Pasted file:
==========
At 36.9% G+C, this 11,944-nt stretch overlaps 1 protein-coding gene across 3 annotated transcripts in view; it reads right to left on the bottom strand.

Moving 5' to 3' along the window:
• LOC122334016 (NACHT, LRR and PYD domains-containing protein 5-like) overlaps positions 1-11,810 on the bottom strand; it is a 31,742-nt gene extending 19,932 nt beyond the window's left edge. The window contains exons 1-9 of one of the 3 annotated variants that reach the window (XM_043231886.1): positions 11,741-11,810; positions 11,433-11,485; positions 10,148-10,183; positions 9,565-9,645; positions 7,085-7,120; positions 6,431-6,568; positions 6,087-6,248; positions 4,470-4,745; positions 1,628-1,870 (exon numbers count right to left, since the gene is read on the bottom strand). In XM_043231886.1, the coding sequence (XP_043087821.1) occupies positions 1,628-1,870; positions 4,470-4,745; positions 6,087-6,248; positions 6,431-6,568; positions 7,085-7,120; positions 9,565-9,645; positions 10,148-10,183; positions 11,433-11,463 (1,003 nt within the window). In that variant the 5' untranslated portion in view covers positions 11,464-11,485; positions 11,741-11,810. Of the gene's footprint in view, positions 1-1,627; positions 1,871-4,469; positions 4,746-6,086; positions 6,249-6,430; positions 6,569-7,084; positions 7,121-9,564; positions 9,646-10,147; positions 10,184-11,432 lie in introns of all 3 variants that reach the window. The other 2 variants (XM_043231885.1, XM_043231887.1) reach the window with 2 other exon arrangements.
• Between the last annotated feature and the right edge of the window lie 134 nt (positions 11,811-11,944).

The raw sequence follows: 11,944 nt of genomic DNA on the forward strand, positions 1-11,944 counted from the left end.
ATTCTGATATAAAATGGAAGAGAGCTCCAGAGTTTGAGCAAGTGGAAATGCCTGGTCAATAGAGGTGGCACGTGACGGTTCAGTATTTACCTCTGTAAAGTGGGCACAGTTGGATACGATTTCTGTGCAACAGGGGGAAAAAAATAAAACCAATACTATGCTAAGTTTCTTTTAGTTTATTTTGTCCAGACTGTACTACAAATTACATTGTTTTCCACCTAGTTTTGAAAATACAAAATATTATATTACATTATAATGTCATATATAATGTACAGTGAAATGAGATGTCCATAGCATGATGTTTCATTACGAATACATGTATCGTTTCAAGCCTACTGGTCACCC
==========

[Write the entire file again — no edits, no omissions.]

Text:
At 36.9% G+C, this 11,944-nt stretch overlaps 1 protein-coding gene across 3 annotated transcripts in view; it reads right to left on the bottom strand.

Moving 5' to 3' along the window:
• LOC122334016 (NACHT, LRR and PYD domains-containing protein 5-like) overlaps positions 1-11,810 on the bottom strand; it is a 31,742-nt gene extending 19,932 nt beyond the window's left edge. The window contains exons 1-9 of one of the 3 annotated variants that reach the window (XM_043231886.1): positions 11,741-11,810; positions 11,433-11,485; positions 10,148-10,183; positions 9,565-9,645; positions 7,085-7,120; positions 6,431-6,568; positions 6,087-6,248; positions 4,470-4,745; positions 1,628-1,870 (exon numbers count right to left, since the gene is read on the bottom strand). In XM_043231886.1, the coding sequence (XP_043087821.1) occupies positions 1,628-1,870; positions 4,470-4,745; positions 6,087-6,248; positions 6,431-6,568; positions 7,085-7,120; positions 9,565-9,645; positions 10,148-10,183; positions 11,433-11,463 (1,003 nt within the window). In that variant the 5' untranslated portion in view covers positions 11,464-11,485; positions 11,741-11,810. Of the gene's footprint in view, positions 1-1,627; positions 1,871-4,469; positions 4,746-6,086; positions 6,249-6,430; positions 6,569-7,084; positions 7,121-9,564; positions 9,646-10,147; positions 10,184-11,432 lie in introns of all 3 variants that reach the window. The other 2 variants (XM_043231885.1, XM_043231887.1) reach the window with 2 other exon arrangements.
• Between the last annotated feature and the right edge of the window lie 134 nt (positions 11,811-11,944).

The raw sequence follows: 11,944 nt of genomic DNA on the forward strand, positions 1-11,944 counted from the left end.
ATTCTGATATAAAATGGAAGAGAGCTCCAGAGTTTGAGCAAGTGGAAATGCCTGGTCAATAGAGGTGGCACGTGACGGTTCAGTATTTACCTCTGTAAAGTGGGCACAGTTGGATACGATTTCTGTGCAACAGGGGGAAAAAAATAAAACCAATACTATGCTAAGTTTCTTTTAGTTTATTTTGTCCAGACTGTACTACAAATTACATTGTTTTCCACCTAGTTTTGAAAATACAAAATATTATATTACATTATAATGTCATATATAATGTACAGTGAAATGAGATGTCCATAGCATGATGTTTCATTACGAATACATGTATCGTTTCAAGCCTACTGGTCACCC